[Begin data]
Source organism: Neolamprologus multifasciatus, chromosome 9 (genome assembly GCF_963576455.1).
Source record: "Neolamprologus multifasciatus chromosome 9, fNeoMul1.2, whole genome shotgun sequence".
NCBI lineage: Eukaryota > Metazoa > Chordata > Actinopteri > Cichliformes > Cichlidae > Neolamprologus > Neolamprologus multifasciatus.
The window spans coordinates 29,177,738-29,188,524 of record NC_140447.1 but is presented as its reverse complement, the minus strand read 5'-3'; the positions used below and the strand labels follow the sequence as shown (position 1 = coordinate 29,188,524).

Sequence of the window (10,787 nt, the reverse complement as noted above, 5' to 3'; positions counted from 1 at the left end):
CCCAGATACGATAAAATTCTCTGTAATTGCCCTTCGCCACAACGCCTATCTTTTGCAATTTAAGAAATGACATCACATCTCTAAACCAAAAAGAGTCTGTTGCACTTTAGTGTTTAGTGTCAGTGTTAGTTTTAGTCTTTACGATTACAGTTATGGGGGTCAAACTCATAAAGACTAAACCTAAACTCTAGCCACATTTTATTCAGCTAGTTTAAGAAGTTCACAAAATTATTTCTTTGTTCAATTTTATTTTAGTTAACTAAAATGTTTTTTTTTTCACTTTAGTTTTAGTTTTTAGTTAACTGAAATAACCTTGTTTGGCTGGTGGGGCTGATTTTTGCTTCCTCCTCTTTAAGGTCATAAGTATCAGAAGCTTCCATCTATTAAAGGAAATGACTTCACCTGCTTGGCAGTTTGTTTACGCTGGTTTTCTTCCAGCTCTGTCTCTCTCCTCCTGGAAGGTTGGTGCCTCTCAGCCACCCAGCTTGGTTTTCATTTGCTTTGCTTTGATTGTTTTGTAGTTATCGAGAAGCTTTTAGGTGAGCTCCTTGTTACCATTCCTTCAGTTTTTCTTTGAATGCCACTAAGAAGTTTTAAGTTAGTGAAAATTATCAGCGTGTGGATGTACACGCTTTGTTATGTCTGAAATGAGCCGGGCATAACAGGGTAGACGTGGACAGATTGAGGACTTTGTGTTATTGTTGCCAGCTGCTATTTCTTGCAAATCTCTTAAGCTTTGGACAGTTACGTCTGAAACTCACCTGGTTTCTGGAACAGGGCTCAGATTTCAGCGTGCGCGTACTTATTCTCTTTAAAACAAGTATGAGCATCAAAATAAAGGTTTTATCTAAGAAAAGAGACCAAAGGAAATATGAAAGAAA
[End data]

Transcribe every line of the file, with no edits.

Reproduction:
Source organism: Neolamprologus multifasciatus, chromosome 9 (genome assembly GCF_963576455.1).
Source record: "Neolamprologus multifasciatus chromosome 9, fNeoMul1.2, whole genome shotgun sequence".
NCBI lineage: Eukaryota > Metazoa > Chordata > Actinopteri > Cichliformes > Cichlidae > Neolamprologus > Neolamprologus multifasciatus.
The window spans coordinates 29,177,738-29,188,524 of record NC_140447.1 but is presented as its reverse complement, the minus strand read 5'-3'; the positions used below and the strand labels follow the sequence as shown (position 1 = coordinate 29,188,524).

Sequence of the window (10,787 nt, the reverse complement as noted above, 5' to 3'; positions counted from 1 at the left end):
CCCAGATACGATAAAATTCTCTGTAATTGCCCTTCGCCACAACGCCTATCTTTTGCAATTTAAGAAATGACATCACATCTCTAAACCAAAAAGAGTCTGTTGCACTTTAGTGTTTAGTGTCAGTGTTAGTTTTAGTCTTTACGATTACAGTTATGGGGGTCAAACTCATAAAGACTAAACCTAAACTCTAGCCACATTTTATTCAGCTAGTTTAAGAAGTTCACAAAATTATTTCTTTGTTCAATTTTATTTTAGTTAACTAAAATGTTTTTTTTTTCACTTTAGTTTTAGTTTTTAGTTAACTGAAATAACCTTGTTTGGCTGGTGGGGCTGATTTTTGCTTCCTCCTCTTTAAGGTCATAAGTATCAGAAGCTTCCATCTATTAAAGGAAATGACTTCACCTGCTTGGCAGTTTGTTTACGCTGGTTTTCTTCCAGCTCTGTCTCTCTCCTCCTGGAAGGTTGGTGCCTCTCAGCCACCCAGCTTGGTTTTCATTTGCTTTGCTTTGATTGTTTTGTAGTTATCGAGAAGCTTTTAGGTGAGCTCCTTGTTACCATTCCTTCAGTTTTTCTTTGAATGCCACTAAGAAGTTTTAAGTTAGTGAAAATTATCAGCGTGTGGATGTACACGCTTTGTTATGTCTGAAATGAGCCGGGCATAACAGGGTAGACGTGGACAGATTGAGGACTTTGTGTTATTGTTGCCAGCTGCTATTTCTTGCAAATCTCTTAAGCTTTGGACAGTTACGTCTGAAACTCACCTGGTTTCTGGAACAGGGCTCAGATTTCAGCGTGCGCGTACTTATTCTCTTTAAAACAAGTATGAGCATCAAAATAAAGGTTTTATCTAAGAAAAGAGACCAAAGGAAATATGAAAGAAA